• Once we've spent time matching the tooth coloring, we'll use a local anesthesia to numb the tooth and surrounding area. The numbing agent may take some time to take effect, but we'll check with you to ensure that your mouth is sufficiently numb before we begin.
  • Finally, the dentist will remove the tooth decay by drilling into your tooth's enamel and remove the decay. During this time, we'll clean and dry the area where we're placing the filling to prepare the tooth properly. Depending on the damage to the tooth, we may need to shave the tooth so that the filling can be set appropriately.
  • The next step includes etching the tooth and bonding it.
  • Composite filling is then layered into the hole in your tooth. We'll use light that speeds up the curing process to ensure that the filling is adequately set. Since this requires a layering process, we'll need to cure the filling for each layer. It's a delicate process, but it allows for the strongest composite possible.
  • Once the filling is in place and is cured, we'll examine the mouth and shape the filling. There may be some excess filling that we'll need to file down, and the dentist will spend time contouring the tooth for you.
  • We'll then check your bite to make sure your teeth line up and eating will feel natural.
  • Once we're confident with the bite, we'll polish the tooth.

Composite fillings are straightforward to place, so you can be confident that your tooth is fully repaired when you leave our office.

Time to Heal After a Composite Filling

Your filling will heal rapidly. However, when you leave our office, you'll still feel the numbing from the anesthetic, which will take some time to wear off. Once it does wear off, you may experience tooth sensitivity.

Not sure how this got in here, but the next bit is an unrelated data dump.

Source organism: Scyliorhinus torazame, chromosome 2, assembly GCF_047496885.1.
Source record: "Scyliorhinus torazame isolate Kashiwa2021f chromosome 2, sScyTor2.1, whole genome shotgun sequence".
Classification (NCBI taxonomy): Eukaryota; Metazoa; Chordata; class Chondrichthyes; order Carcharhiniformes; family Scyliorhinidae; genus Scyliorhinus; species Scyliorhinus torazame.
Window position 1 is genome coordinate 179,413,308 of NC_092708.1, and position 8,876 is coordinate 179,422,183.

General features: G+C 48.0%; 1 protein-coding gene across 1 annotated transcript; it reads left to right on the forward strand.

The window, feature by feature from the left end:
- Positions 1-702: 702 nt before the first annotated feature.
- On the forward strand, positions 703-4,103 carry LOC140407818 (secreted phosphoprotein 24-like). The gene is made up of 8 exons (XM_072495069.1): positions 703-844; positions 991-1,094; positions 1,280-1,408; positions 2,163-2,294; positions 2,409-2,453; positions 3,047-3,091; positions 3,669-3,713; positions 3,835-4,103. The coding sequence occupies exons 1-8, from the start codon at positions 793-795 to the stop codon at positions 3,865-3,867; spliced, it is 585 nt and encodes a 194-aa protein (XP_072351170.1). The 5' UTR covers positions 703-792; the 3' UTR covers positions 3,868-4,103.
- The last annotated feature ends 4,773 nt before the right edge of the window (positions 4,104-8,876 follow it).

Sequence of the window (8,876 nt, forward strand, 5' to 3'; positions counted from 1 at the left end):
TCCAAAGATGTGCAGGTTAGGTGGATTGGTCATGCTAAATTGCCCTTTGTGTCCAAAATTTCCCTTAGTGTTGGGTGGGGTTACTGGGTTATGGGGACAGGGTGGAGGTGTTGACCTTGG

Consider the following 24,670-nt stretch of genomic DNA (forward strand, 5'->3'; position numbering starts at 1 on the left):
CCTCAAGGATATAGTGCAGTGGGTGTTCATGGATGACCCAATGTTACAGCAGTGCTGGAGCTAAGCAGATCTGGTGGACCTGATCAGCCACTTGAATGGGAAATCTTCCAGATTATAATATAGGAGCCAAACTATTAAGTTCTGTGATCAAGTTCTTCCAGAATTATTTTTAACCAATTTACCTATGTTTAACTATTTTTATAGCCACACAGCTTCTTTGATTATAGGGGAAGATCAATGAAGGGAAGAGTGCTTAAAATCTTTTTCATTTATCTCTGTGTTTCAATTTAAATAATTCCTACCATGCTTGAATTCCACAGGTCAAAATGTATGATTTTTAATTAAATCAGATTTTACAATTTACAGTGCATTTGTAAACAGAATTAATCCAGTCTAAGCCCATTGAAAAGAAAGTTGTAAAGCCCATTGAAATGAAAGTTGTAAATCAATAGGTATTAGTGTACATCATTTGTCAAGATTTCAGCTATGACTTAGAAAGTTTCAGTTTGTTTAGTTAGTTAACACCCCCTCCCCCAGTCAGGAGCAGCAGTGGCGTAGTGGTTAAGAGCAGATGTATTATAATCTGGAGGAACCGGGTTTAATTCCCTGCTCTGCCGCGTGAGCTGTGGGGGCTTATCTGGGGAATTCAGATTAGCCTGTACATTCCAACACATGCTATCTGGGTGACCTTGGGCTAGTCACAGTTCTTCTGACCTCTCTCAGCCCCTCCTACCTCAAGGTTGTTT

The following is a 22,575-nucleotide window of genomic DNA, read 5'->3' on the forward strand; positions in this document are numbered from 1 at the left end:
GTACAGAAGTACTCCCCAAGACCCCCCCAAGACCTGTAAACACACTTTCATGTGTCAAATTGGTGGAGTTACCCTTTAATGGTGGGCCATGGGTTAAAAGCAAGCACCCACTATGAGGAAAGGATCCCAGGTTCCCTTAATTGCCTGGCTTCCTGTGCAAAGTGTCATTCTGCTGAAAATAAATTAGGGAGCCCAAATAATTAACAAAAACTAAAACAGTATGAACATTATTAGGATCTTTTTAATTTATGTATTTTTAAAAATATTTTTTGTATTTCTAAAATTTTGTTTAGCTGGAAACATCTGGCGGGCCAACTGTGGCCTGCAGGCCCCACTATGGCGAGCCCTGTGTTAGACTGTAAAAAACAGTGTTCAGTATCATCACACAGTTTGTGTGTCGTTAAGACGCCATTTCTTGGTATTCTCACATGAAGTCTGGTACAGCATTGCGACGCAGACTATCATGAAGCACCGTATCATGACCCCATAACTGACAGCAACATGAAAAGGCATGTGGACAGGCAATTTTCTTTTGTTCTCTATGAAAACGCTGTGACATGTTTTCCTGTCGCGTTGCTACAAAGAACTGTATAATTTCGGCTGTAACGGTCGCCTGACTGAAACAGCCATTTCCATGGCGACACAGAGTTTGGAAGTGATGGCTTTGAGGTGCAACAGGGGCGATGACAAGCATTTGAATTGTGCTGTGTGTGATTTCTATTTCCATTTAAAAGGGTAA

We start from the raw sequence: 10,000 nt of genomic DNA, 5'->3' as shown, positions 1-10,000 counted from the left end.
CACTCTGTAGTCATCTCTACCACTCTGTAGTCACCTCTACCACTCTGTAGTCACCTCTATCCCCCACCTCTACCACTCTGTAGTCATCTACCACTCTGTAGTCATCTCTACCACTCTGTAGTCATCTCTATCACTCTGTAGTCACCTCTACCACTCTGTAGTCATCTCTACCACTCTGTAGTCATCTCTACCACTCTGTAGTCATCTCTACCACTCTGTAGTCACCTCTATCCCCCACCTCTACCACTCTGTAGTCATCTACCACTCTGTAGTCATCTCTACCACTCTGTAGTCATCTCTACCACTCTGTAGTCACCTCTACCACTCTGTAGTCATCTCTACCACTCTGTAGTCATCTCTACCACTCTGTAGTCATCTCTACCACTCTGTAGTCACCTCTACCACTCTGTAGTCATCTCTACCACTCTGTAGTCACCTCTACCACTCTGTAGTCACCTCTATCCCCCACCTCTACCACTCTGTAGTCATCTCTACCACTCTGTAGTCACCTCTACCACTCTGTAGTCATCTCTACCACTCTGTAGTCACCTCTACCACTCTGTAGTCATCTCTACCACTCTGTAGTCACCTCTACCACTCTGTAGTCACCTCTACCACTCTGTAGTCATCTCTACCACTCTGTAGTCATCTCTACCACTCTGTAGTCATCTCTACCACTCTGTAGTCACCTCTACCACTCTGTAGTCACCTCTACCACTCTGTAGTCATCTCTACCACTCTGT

Sensitivity is completely natural since we've drilled into your tooth.

The good news is that your tooth sensitivity will go away in a day or two. For some people, there's a chance that they'll be more sensitive to cold for a few days or weeks, but this will fade away in time.

What You Can Do for Tooth Sensitivity

Tooth sensitivity is never fun, but it's an issue that is common with dental procedures. A few of the many things that you can do to reduce sensitivity:

  • Avoid consuming acidic foods
  • Avoid foods or drinks that are too cold or hot
  • On the first day of the procedure and even the day after, avoid brushing or flossing around the tooth
  • If the tooth is still sensitive, be gentle when brushing or flossing
  • Switch to a desensitizing toothpaste

If you still experience sensitivity, you can opt to take a nonsteroidal anti-inflammatory drug, or NSAID.

Long-lasting pain is not typical, so you'll want to contact us if you feel sensitivity or pain that lasts longer than a day or two. You may want to call us if your bite feels off. A little composite filling may wear off in the first few days that make your bite feel more comfortable.

If the wearing down doesn't occur, we can adjust the surface of the filling and improve the bite.

Don't worry: it's a simple, painless process to adjust the filling surface.


Signs That You May Need a Tooth Filling

  • Stretococcus Mutans-Tooth Decay
  • Remineralization-Demineralization-Cavity Science

Regular dental checkups are the fundamental way that most people first find out about their cavities. However, if you haven't been to the dentist often, you may not know that you have tooth decay or a cavity or which of our services you could benefit from.